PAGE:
Daniel Andrews Funds Respect Women Campaign

Australian Politics, Feminism, Regressive Left, Rundown

The hysteria around the issue of domestic violence and violence against women has dominated the Australian political discourse for many years. While of course, everyone agrees that domestic violence is abhorrent the effect of the feminists’ campaign on the issue has led to a destructive gender war with innocent men being smeared as abusers and normal masculine behaviour being dubbed toxic masculinity and a gateway to violence against women.

The feminist lobby has not just captured the media narrative but also our federal and state governments with millions now being allocated to anti-domestic violence campaigns and creating a new domestic violence bureaucracy. Meanwhile, the real facts around family violence have been buried and are only highlighted by men’s rights activists such as Bettina Ardnt. These include that 1 in 3 domestic violence victims are male, women make up the majority of child homicides in Australia and that children are as just as frightened by witnessing domestic violence by their mothers.

No government is more eager to virtue signal on the issue of domestic violence and violence against women than the Daniel Andrews’ Labor Victorian Government. It has already launched the primary school aged Respectful Relationships program which aims to demonize young boys and masculinity while at the same time introducing school children to sexualized content. It has defended this program claiming it was a recommendation of their Royal Commission into Family Violence.

It has now implemented another recommendation from the Commission with the launch of Respect Victoria, a new state government agency dedicated to preventing family violence. Respect Victoria has already received $12 million in state government funding. The Andrews’ government believes that gender inequality is the root cause of family violence. So if an industry does not have enough female employees are they creating a climate for violence against women?

The federal government also has its own Respect website which claims that “Not all disrespect towards women results in violence. But all violence against women starts with disrespectful behaviour”. It urges men to “stop the excuses” and that even stating “boys will be boys” can lead to domestic violence. This probably explains why pyjama manufacturer Peter Alexander pulled a “Boys will be Boys” jumper after a backlash on social media.

One cannot help the scope of these agencies will be expanded following the horrific rape and murder of comedian Eurydice Dixon in inner Melbourne. Her death was blamed on toxic masculinity and Daniel Andrew claimed in a tweet that “women don’t need to change their behaviour. Men do”.

Any advice on helping women to be safe when out at night was deemed to be enabling rape culture. Many thought it was a bit rich of Daniel Andrews to lecture about respect for women since he was happy to see one of his female Ministers Jane Garrett bullied out of her job because she refused to succumb to the demands of Peter Marshall and United Firefighters Union over the future of the state’s Country Fire Authority.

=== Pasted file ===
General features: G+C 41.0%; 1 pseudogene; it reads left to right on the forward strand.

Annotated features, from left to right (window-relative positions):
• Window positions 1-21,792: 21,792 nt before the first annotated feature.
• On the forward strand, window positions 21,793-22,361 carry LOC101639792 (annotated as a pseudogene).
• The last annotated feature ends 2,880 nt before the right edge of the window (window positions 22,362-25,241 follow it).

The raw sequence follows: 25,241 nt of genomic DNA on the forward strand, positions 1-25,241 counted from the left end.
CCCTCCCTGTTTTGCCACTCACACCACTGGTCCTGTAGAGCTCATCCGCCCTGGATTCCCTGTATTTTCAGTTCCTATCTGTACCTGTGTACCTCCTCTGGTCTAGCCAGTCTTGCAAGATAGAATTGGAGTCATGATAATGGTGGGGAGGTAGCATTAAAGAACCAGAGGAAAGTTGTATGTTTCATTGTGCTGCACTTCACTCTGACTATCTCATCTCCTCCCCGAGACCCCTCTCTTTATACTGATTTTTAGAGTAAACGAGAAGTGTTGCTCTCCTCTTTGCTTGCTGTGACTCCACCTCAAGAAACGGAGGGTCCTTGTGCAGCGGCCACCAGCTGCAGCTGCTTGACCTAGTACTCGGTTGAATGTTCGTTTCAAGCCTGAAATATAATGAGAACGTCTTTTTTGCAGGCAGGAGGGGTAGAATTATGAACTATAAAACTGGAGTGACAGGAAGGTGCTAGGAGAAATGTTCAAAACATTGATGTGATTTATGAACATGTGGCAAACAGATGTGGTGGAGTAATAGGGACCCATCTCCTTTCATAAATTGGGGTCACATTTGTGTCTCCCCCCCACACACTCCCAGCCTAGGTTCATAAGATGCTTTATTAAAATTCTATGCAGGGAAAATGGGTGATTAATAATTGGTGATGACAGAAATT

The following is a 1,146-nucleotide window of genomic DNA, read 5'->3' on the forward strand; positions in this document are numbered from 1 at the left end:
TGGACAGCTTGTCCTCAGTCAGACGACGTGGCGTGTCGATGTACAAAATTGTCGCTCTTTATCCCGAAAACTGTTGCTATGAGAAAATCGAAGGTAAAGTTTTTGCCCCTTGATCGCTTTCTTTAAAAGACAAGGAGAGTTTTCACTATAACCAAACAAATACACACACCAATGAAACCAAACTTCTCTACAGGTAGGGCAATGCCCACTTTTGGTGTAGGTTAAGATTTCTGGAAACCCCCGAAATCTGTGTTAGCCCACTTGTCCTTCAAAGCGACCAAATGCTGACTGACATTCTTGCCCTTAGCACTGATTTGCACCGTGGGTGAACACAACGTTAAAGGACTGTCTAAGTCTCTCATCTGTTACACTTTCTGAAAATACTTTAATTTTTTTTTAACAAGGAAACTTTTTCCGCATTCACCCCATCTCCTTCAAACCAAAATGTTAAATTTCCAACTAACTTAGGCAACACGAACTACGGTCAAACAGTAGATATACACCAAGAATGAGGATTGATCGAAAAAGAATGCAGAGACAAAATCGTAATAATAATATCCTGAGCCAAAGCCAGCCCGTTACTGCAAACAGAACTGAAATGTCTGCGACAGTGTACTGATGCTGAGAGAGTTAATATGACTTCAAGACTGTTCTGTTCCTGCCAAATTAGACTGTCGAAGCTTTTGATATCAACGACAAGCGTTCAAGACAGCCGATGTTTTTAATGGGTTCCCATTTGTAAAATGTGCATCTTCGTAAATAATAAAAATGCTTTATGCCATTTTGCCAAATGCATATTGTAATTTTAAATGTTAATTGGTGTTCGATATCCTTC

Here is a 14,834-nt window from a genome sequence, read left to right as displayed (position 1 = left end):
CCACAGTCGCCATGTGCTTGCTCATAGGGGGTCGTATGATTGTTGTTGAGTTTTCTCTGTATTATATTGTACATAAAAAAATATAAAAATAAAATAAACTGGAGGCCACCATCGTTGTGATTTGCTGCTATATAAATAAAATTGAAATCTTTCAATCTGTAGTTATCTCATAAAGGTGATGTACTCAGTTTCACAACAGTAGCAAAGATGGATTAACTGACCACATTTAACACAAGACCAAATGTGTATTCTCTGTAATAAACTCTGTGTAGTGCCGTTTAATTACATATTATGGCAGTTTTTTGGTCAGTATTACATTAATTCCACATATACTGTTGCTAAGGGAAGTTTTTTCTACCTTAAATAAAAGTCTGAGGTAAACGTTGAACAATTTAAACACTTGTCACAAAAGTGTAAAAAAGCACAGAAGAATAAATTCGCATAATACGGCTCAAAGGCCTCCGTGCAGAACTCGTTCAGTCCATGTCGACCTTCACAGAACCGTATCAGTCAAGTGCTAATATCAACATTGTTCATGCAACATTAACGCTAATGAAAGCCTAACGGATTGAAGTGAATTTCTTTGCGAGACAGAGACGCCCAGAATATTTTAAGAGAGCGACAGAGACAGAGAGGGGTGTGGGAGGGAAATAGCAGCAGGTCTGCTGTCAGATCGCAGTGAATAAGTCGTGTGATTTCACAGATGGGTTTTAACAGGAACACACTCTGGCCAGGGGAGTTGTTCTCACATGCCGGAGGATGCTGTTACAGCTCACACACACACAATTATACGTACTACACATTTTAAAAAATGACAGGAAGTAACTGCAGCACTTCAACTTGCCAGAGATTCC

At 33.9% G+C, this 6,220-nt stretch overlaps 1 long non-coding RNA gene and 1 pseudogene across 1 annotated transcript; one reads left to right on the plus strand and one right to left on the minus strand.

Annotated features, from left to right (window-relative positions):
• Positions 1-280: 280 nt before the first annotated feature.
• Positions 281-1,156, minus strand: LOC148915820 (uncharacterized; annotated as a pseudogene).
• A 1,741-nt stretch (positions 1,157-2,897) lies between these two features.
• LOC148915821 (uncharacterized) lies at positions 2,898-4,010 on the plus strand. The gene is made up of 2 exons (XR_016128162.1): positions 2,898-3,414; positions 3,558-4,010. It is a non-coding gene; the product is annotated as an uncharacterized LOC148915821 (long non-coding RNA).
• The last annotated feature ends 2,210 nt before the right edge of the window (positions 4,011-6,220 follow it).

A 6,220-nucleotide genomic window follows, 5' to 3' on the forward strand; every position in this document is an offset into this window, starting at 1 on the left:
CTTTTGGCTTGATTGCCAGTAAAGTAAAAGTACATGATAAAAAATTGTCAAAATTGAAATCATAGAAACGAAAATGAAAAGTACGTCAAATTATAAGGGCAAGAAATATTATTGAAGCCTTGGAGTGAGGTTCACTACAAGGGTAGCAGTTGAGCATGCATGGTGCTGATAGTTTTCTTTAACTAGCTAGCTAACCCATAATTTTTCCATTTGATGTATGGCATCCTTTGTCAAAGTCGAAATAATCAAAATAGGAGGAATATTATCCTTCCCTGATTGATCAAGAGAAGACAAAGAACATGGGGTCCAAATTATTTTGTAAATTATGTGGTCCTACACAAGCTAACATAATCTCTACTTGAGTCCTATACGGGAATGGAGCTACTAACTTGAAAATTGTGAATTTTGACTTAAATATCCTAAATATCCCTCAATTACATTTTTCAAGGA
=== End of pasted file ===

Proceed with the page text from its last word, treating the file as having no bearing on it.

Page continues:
Given that Victorian Government schools are now teaching teenage girls how to send safe sexts to their male counterparts, a move supported by the feminist Greens there is not an entirely consistent approach for creating a culture of respect for women.

The easiest way for a new government agency to demonstrate its commitment to its mission is an advertising awareness campaign. So Respect Victoria has released three Respect Women: Call It Out advertisements that have started airing during programming geared towards men, such as the AFL at a cost of $250,000.

The first ad features a man with his mates at a restaurant taking a call from his girlfriend Deb, who he calls Deb-shit. During the call he hurls a whole host of cartoonish insults at her about her cooking, refusing to give her more housekeeping money (does the Victorian Government think women receiving housekeeping money is a right?), he then tells her off for speaking over him. After finishing the call he laughs to his mates who being the good male feminists we all should be asking him ‘do you think that’s funny’ and tell him ‘It’s not a joke, man’ to which he then falls silent.

The second ad is two mates at a barbeque where one starts criticising his wife’s cooking and ironing. The other man then thinks about whether he should say anything given they’ve been mates for 20 years (you would think if he’s known him for 20 years this might not have been the first time he’d made such a remark). Once the wife walks away he says to his mate “You know that’s not okay, right?”

The third ad is three blokes getting beers at a bar and one starts talking about how he has the hots for the female bartender saying “I wonder how much she charges? See what’s she’s wearing?” then one of the other mates thinks through whether to say anything before saying “Mate, just don’t do that…You serious? That’s horrible”.

These ads should clearly be insulting to the average Australian male who these types of scenarios would be quite foreign to. Contrary to the feminist narrative Australia men don’t sit around discussing and enjoying how to denigrate and abuse women. The worst part of it is paid for by taxpayers, including working men whose money is going towards this campaign rather than supporting their family. If this is the mindset of Respect Victoria then we will gender relations denigrate even further.